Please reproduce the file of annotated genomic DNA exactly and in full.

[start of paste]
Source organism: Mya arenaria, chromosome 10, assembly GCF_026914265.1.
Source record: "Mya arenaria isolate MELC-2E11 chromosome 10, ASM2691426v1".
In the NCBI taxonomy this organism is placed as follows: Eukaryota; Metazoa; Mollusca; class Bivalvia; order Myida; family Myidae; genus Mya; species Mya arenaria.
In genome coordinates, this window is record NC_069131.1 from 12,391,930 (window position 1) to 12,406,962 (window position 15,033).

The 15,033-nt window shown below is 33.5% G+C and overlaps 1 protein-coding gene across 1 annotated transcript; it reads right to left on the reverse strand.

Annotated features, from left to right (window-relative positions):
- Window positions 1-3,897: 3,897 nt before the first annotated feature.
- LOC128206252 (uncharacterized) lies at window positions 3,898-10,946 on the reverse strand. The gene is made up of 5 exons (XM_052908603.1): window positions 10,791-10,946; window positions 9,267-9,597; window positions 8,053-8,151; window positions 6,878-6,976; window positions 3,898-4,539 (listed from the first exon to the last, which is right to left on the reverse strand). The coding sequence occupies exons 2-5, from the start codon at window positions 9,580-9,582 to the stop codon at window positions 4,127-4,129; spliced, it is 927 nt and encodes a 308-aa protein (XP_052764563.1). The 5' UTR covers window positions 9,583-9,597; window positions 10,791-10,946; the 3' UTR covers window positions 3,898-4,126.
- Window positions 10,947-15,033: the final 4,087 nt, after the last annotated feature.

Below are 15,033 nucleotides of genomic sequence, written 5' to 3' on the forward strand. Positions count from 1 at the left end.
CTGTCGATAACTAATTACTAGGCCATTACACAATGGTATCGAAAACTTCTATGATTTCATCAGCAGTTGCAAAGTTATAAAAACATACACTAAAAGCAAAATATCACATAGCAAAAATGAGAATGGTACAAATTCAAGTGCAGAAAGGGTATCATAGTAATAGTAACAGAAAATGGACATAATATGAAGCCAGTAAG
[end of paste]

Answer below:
Source organism: Mya arenaria, chromosome 10, assembly GCF_026914265.1.
Source record: "Mya arenaria isolate MELC-2E11 chromosome 10, ASM2691426v1".
In the NCBI taxonomy this organism is placed as follows: Eukaryota; Metazoa; Mollusca; class Bivalvia; order Myida; family Myidae; genus Mya; species Mya arenaria.
In genome coordinates, this window is record NC_069131.1 from 12,391,930 (window position 1) to 12,406,962 (window position 15,033).

The 15,033-nt window shown below is 33.5% G+C and overlaps 1 protein-coding gene across 1 annotated transcript; it reads right to left on the reverse strand.

Annotated features, from left to right (window-relative positions):
- Window positions 1-3,897: 3,897 nt before the first annotated feature.
- LOC128206252 (uncharacterized) lies at window positions 3,898-10,946 on the reverse strand. The gene is made up of 5 exons (XM_052908603.1): window positions 10,791-10,946; window positions 9,267-9,597; window positions 8,053-8,151; window positions 6,878-6,976; window positions 3,898-4,539 (listed from the first exon to the last, which is right to left on the reverse strand). The coding sequence occupies exons 2-5, from the start codon at window positions 9,580-9,582 to the stop codon at window positions 4,127-4,129; spliced, it is 927 nt and encodes a 308-aa protein (XP_052764563.1). The 5' UTR covers window positions 9,583-9,597; window positions 10,791-10,946; the 3' UTR covers window positions 3,898-4,126.
- Window positions 10,947-15,033: the final 4,087 nt, after the last annotated feature.

Below are 15,033 nucleotides of genomic sequence, written 5' to 3' on the forward strand. Positions count from 1 at the left end.
CTGTCGATAACTAATTACTAGGCCATTACACAATGGTATCGAAAACTTCTATGATTTCATCAGCAGTTGCAAAGTTATAAAAACATACACTAAAAGCAAAATATCACATAGCAAAAATGAGAATGGTACAAATTCAAGTGCAGAAAGGGTATCATAGTAATAGTAACAGAAAATGGACATAATATGAAGCCAGTAAG